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There’s no real trick to increasing enrollment

If you’ve ever taken a journalism class, you know that Cardinal Sin Number One is burying the lede. So, when I read an article in the Shelby Star about enrollment at Cleveland Community College, I was somewhat surprised to find the following nugget from Andy Gardner, CCC’s Vice President of Student Services in the story’s final paragraph:

“You’ve got the casino going on, and we are going to help them with hospitality and stuff like that, but we are looking at the next five or 10 years and what are the trends. Where is there going to be job growth?” he said. “We don’t want to offer something that doesn’t lead to a high paying job. That just is not a good service to the community, to our students. If they come here, we want to make sure they get credentials that lead to high-paying jobs.”

Yeah, because you wouldn’t want to do that. (Talk about burying the lede.)

You should know a couple of things about Cleveland Community College. First, it’s not big; it had a total enrollment of 3.683 students in 2020. Second, CCC was invited to compete in the first inaugural Aspen Prize in 2011, placing it in the top 10% of community colleges nationwide. Third, they have 67 full-time faculty members on staff, which means they have one full-time instructor for every 55 students. By comparison, Washtenaw Community College has one full-time instructor for every 133 students. Fourth, CCC has a negative cost of attendance. In other words, the average student attends CCC at no net cost to them. Finally, CCC’s attendance increased by 17% in 2021. Summer 2022 enrollment increased by 20% over Summer 2021.

Whatever Cleveland Community College is doing, it’s working.

Focus on the students and enrollment increases will follow

What it’s doing is paying attention to the local economy, anticipating employment opportunities, and capitalizing on them. Now, keep in mind that I did not say CCC was focused on meeting the needs of specific employers. CCC ends up doing that, but it does what’s best for its students by identifying developing employment trends.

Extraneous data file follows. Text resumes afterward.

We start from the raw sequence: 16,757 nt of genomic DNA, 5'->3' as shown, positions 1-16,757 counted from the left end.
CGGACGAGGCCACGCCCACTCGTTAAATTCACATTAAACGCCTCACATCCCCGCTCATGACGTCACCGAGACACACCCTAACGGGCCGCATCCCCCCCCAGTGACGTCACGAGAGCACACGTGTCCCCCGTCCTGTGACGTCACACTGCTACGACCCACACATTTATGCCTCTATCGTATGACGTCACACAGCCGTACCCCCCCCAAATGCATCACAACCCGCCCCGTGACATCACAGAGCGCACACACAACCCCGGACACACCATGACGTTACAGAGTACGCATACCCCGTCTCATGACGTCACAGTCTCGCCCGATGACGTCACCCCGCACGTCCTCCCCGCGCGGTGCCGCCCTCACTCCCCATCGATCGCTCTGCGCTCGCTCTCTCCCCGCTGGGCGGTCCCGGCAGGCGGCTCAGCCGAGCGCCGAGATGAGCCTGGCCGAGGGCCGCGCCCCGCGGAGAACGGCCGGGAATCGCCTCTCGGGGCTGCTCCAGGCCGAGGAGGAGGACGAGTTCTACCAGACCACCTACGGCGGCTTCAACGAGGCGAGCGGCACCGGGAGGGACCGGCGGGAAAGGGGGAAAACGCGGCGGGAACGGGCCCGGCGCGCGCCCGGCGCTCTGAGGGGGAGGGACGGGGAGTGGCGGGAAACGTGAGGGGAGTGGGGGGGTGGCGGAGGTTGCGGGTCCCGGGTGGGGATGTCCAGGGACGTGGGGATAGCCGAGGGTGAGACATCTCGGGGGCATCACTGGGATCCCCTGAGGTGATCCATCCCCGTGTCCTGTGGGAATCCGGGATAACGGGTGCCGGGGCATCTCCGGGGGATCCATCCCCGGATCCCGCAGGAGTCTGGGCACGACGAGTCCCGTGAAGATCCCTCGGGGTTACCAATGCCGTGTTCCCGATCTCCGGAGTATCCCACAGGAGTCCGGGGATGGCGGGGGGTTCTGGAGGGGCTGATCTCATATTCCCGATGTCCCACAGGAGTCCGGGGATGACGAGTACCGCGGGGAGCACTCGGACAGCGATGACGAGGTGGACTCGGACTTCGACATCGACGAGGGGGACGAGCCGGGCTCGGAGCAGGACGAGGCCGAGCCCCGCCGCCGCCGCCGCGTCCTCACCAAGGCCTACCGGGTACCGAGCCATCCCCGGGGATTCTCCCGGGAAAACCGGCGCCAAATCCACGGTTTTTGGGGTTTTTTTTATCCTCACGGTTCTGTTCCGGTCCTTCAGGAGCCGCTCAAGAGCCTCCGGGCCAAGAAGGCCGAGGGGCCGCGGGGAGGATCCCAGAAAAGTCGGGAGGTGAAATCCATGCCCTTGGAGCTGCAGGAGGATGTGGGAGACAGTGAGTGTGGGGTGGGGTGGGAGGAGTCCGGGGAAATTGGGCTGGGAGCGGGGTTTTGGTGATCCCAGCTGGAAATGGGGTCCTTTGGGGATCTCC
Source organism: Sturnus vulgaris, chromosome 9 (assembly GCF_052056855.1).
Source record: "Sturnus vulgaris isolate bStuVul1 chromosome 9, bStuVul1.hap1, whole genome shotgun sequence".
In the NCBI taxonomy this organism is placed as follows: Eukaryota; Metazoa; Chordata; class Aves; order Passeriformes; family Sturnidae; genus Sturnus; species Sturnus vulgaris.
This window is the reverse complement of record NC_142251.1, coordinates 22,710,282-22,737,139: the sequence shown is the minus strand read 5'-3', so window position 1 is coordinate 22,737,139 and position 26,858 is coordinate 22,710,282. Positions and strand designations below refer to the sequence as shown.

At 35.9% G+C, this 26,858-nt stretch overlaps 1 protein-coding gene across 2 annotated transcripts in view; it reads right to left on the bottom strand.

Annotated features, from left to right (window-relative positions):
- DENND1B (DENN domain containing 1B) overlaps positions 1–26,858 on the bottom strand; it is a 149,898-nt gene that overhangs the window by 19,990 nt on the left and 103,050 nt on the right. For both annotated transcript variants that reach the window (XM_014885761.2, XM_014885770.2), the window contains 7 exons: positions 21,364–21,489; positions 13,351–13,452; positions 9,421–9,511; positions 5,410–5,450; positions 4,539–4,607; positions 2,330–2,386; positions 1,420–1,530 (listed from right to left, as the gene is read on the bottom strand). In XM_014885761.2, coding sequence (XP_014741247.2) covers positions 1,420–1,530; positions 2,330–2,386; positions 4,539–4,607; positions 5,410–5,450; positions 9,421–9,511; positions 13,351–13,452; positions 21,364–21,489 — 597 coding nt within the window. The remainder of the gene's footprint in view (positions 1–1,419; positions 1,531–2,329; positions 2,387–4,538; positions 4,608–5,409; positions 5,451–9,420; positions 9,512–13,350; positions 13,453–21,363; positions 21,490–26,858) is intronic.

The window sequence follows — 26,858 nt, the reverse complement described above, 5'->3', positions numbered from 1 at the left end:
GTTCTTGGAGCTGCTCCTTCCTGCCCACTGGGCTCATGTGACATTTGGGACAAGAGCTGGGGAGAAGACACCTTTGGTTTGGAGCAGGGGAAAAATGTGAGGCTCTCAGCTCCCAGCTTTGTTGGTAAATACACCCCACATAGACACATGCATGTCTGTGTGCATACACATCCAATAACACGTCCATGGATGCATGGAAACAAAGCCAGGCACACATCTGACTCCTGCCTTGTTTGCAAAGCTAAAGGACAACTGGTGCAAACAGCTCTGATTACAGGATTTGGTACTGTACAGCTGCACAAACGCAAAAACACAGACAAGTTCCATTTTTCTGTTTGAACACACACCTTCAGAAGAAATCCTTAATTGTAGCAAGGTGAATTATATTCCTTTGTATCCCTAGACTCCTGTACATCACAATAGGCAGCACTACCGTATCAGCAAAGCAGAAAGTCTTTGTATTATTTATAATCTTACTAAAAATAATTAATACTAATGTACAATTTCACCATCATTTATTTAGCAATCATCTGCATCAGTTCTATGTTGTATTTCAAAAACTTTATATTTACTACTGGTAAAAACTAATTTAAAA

Through trendspotting, CCC knows which high-wage careers to train its students for. The wage potential of a career is a specific decision-point for the college. If a program doesn’t result in a high wage job for a student, that program is not worth running.

More than twenty percent of Shelby’s 22,000 residents live in poverty. Its median household income is less than $40,000. Like many other communities, Shelby has lost major retail employers like Lowe’s, Sears and K-Mart, and it can’t really settle for even lower-wage replacement jobs. That’s why CCC focuses on its students.

For whatever reason (likely because it’s easy), WCC has chosen to focus on the needs of the employer, and fails to focus on the needs of its students. As a result, WCC ends up training people for $12/hour jobs. Not surprisingly, enrollment is dropping because it’s hard to live in Washtenaw County on $12/hour. (That might easily escape a WCC executive who makes $140/hour.)

That’s also not what the voters of Washtenaw County had in mind when they created WCC. We don’t need a low-wage job incubator, which is what the WCC Administration has created for us. We need a community college that’s committed to creating opportunities for students to train for high-wage jobs.

It’s why CCC’s enrollment rose during the pandemic, and why it continues to rise.

Photo Credit: Mike Kalasnik , via Flickr